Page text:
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The danger of following feelings rather than fact

Conor Skehan


Populist ideologies have devastated civilisations time after time, so why don't we ever learn, asks Conor Skehan

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Rallying the troops: Donald Trump gives a rousing speech to stir up the crowd during his election campaign. Photo: Scott Olson/Getty Images

Rallying the troops: Donald Trump gives a rousing speech to stir up the crowd during his election campaign. Photo: Scott Olson/Getty Images

Getty Images

Rallying the troops: Donald Trump gives a rousing speech to stir up the crowd during his election campaign. Photo: Scott Olson/Getty Images

It is easy to forget that between 1915 and 1930 a wave of populism swept the world. We are no longer ruled by kings or churches; we have no vast landlords or centuries old empires. All these things were swept away by a new set of ideas, all based on strong feelings that inequities existed that could only be rectified by fundamental change.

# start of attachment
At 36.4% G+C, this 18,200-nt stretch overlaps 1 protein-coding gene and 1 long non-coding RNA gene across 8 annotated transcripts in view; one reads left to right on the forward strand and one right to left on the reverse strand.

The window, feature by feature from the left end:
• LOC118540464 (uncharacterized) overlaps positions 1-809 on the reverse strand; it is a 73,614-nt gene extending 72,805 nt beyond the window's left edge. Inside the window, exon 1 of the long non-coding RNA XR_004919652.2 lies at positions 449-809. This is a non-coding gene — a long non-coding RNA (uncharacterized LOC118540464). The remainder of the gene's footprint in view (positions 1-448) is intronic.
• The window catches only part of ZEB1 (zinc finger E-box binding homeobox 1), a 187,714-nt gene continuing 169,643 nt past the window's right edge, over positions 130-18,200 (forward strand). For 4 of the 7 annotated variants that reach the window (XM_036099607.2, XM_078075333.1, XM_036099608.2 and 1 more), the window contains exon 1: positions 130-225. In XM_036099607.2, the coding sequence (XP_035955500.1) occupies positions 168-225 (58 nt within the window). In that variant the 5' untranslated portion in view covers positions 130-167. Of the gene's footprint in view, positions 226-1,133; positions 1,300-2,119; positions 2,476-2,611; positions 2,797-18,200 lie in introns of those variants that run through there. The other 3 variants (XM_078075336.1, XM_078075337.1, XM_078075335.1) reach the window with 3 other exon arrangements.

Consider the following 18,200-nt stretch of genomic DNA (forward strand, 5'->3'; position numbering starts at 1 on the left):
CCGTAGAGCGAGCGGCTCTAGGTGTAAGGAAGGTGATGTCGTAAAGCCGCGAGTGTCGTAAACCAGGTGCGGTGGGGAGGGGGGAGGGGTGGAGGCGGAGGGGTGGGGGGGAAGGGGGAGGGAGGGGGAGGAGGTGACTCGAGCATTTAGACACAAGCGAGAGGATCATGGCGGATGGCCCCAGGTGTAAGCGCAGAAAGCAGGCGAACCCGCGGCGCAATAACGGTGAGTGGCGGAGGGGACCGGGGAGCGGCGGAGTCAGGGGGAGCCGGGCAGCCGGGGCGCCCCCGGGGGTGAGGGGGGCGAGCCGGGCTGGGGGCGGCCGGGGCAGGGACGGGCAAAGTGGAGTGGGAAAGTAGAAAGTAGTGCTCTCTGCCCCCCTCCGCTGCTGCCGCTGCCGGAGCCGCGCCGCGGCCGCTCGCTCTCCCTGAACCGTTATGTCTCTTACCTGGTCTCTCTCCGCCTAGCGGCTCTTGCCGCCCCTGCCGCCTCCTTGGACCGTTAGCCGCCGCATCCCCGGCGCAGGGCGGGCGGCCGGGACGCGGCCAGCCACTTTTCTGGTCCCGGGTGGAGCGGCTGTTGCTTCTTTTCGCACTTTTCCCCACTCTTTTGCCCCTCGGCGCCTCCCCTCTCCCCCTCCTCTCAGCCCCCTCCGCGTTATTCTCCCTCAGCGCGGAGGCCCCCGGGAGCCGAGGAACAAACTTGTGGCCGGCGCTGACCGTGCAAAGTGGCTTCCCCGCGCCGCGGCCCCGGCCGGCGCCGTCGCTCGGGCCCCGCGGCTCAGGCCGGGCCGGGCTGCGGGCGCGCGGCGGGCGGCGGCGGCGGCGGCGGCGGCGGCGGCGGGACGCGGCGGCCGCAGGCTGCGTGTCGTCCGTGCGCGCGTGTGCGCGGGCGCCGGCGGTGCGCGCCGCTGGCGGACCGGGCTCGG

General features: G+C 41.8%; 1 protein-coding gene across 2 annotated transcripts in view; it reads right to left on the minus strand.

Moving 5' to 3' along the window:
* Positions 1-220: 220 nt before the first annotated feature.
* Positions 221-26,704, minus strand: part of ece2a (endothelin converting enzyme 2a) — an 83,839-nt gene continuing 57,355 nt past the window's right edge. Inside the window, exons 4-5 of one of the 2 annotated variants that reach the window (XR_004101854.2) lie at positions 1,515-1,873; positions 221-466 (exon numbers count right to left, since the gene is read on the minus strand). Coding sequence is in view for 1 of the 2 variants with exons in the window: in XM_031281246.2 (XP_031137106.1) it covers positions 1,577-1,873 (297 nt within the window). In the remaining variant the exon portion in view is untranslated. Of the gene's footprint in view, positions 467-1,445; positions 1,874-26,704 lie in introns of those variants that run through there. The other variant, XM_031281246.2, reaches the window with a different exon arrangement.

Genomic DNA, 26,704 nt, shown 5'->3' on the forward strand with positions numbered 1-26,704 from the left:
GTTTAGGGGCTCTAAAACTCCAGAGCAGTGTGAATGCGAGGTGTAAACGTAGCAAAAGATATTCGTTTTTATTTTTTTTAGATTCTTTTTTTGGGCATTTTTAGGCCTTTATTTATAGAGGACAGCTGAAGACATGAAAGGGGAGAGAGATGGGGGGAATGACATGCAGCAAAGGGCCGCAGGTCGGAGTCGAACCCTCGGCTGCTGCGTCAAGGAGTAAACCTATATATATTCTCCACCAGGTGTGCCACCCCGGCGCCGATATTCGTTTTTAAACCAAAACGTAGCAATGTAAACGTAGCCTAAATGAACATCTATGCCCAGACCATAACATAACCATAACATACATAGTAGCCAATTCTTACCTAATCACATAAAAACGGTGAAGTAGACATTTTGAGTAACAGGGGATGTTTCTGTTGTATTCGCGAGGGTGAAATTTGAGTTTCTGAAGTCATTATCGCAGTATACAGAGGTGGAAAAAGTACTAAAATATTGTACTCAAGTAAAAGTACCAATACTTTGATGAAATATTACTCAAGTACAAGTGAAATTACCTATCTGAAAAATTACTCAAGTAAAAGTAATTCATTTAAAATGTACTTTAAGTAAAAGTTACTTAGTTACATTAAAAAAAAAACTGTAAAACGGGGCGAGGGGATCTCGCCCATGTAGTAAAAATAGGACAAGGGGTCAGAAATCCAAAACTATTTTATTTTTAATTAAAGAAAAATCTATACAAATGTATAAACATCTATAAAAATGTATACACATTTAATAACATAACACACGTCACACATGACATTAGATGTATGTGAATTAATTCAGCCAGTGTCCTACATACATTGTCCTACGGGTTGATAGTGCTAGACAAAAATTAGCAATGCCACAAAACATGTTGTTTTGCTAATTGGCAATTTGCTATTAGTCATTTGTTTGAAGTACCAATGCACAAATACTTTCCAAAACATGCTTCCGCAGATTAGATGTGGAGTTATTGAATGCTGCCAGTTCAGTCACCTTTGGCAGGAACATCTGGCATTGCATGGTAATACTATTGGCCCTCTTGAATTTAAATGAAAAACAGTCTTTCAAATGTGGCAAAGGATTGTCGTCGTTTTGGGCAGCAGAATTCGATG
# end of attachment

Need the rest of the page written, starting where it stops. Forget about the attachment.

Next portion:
These new ideas - mainly nationalism and socialism - engaged and energised whole populations in a matter of months. In Ireland, the original Sinn Fein party under Eamon de Valera won 47pc of the vote and 75pc of the seats in its first election in 1918. In the same year Russia and Germany were convulsed by civil wars.

These changes brought about ruin. Ireland's economy shrivelled for two generations, mostly under the same party and leader. They were continually re-elected to implement their ideologically directed economic mismanagement that resulted in mass emigration that lasted until the early 1960s.